I just finished Read the Thirty-First of this calendar year: a perfectly sweet and funny first-person account by the imaginary friend of an on-the-spectrum third grader. Titled Memoirs of an Imaginary Friend, it's the third by a Connecticut based author named Matthew Dicks; we've both read the first of his works and are angling to reel in the second.
Anyhoo. Among the other things he mentions in the book-club resources in the back (including the fact that it's his British imprint that makes him publish under the less Dick-y name of "Matthew Green"), he includes the following cry for help. After describing a less than supportive parenting job (traits reflected in the 'rents in both of the books of his we've read), he revels in the world of reading that his local library made possible. Included was his pride, but also his present-day frustration, about that first book he ever checked out on his very own. Frustration, mainly, because he can't figure out wtf book it was, Interwebs and all:
I still remember the first book that I checked out of the library, but I cannot remember the title, and for years, I have been trying to find it. It was a dystopian science fiction story in which the tallest buildings in the world begin to liquefy, starting with the Sears Tower in Chicago, the tallest building at the time. The very tip of the building first begins to liquefy, and as the height of Sears Tower comes even with the second tallest building in the world, that building begins to liquefy as well.
Eventually all the buildings of the word begin to liquefy at exactly the same rate, throwing the planet into terror and chaos.
Ultimately, it is discovered that this is the work of an alien race that feels obliged to ensure that mankind does not advance technologically beyond a point that is considered safe. By keeping building no taller than six stories, the aliens believe that the technological advancement of the human race will be curtailed. Ultimately, every building of the world is liquefied to this point.
Thirty years have passed since I read that book. While I’m sure that it is out of print and nearly impossible to find, I would at least like to know what the title of that first library book was.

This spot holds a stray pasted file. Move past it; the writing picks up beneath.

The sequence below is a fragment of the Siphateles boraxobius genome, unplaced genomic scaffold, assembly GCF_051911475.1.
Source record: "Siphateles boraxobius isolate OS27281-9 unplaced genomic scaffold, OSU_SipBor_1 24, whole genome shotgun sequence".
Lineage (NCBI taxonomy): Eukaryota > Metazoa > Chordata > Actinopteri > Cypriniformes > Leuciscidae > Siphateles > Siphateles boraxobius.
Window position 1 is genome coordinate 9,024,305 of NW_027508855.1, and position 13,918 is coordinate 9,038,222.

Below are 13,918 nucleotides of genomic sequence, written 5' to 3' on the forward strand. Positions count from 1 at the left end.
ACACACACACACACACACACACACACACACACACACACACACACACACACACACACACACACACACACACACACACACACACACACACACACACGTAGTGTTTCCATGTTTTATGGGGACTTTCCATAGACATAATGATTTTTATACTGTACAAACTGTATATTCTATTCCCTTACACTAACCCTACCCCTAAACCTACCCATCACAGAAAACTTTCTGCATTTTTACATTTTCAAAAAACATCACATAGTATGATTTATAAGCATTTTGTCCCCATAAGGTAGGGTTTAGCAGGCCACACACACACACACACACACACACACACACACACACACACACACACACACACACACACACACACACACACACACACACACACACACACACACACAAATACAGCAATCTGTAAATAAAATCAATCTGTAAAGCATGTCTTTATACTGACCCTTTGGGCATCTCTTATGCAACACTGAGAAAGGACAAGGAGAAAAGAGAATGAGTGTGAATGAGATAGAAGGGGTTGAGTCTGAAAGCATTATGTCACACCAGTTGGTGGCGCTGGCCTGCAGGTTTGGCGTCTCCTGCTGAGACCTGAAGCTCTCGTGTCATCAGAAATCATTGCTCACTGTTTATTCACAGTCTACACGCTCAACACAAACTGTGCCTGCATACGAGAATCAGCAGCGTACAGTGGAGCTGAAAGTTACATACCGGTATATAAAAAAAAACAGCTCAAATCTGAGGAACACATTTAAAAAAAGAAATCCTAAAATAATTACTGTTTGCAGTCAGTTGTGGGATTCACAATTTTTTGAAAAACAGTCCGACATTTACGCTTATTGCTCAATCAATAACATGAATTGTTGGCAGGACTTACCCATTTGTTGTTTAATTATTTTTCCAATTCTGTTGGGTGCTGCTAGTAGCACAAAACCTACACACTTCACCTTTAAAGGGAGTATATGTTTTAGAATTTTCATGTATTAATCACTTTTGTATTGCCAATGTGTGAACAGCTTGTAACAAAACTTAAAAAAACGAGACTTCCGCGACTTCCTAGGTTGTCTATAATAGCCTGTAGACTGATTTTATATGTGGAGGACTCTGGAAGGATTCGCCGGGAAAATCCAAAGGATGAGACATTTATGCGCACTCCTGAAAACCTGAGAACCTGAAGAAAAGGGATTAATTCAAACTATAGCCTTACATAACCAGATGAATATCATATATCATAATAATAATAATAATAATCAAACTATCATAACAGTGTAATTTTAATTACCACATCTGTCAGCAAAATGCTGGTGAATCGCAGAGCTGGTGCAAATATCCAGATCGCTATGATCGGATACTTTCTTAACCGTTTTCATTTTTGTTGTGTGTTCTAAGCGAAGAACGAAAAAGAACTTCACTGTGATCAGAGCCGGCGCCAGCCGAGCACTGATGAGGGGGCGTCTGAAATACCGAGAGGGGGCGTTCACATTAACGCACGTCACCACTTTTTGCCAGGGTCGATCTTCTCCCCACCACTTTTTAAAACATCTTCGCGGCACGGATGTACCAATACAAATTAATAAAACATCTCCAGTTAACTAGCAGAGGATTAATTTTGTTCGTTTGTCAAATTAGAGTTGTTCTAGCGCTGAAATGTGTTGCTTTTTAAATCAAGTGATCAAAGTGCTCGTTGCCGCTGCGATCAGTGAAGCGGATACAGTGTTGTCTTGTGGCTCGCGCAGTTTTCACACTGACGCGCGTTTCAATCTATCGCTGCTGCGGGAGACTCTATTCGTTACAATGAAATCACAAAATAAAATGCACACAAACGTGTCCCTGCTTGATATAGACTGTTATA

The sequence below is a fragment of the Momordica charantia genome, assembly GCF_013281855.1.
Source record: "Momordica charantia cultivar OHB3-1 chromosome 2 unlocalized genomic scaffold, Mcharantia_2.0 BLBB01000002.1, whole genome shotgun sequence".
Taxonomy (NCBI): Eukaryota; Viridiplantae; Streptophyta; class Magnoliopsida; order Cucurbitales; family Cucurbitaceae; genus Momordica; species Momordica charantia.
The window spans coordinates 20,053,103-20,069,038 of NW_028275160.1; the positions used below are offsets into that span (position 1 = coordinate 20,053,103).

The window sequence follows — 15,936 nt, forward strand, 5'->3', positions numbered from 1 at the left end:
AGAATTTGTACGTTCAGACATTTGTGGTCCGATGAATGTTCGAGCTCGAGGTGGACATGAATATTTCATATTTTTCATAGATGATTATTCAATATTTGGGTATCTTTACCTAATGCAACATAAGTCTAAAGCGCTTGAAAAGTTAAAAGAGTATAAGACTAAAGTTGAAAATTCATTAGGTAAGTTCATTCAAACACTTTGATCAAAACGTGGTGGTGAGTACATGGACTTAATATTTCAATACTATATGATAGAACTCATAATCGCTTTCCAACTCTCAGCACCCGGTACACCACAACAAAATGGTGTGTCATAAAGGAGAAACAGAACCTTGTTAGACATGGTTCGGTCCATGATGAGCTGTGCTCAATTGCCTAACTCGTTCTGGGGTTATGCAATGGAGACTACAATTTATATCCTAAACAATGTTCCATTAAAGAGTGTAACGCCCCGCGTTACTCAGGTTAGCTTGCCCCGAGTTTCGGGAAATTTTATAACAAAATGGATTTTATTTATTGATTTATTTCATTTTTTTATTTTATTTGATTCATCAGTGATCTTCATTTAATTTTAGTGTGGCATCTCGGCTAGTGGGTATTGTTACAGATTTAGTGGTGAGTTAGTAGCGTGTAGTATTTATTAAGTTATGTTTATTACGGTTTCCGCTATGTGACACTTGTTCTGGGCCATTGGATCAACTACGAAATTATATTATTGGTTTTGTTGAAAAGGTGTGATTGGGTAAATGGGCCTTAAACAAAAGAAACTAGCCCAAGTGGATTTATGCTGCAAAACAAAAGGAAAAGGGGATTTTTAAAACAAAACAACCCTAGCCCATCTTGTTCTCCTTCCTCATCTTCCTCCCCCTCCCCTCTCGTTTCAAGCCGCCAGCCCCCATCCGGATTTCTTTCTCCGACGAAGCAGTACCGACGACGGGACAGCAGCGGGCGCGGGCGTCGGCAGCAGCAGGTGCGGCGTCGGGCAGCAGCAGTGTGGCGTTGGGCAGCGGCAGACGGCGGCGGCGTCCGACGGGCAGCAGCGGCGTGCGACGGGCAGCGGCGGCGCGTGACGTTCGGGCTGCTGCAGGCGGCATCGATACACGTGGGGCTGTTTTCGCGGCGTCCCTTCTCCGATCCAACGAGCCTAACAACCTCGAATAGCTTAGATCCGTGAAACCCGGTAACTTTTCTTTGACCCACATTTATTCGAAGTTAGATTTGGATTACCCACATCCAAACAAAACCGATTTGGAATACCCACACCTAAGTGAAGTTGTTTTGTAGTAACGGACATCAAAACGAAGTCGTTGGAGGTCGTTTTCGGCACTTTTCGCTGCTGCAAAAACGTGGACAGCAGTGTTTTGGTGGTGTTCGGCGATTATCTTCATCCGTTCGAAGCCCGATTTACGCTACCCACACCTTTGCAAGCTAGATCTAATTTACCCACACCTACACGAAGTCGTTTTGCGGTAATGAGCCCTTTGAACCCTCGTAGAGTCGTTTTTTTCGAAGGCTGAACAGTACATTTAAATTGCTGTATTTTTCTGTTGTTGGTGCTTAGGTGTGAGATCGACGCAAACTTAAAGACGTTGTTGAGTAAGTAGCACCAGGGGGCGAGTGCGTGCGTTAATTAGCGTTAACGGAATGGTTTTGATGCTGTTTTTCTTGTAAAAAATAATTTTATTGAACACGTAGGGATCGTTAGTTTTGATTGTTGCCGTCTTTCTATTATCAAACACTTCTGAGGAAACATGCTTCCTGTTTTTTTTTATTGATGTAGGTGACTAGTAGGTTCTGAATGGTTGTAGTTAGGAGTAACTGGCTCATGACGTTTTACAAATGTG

I'm usually pretty good at doing the Boolean thing on various search engines and solving this kind of mystery. One of my own books of that Time In My Life was this piece of pulp from the 60s:
(Years ago, I ran a trivia question describing it, in similar terms, and at least one of you recognized it by title at the time.)
So far, my own attempts at search-engineering have come up with little beyond the author's own words above (and I've tried synonyms, reducing terms, in case it wasn't Sears Tower, for instance) and a few other tricks, and, nada. The author's own trail appears to have gone cold after his initial inclusion of the query in both the book itself and his blog; a few people suggested things, and an unnamed LJ "lost books" community had cracks at it, but without success.
Since you lot are always among the best-read and trivially minded of the general pop, I offer the challenge, and I fully expect that if you help the author, you'll get a nice note from him. And then, except in the UK, you will know Dick.
ETA. Oops. Nevermind. As platypus cleverly discovered by actually reading the author's post and ALL the comments, including the recent ones after the gallon of spammy pingbacks, it was identified three weeks ago!
And here 'tis:
I'd have eventually seen the author's post from earlier this month, but dude blogs. A LOT. Time to RSS it, while one still can do that.
Which one now can:undefined
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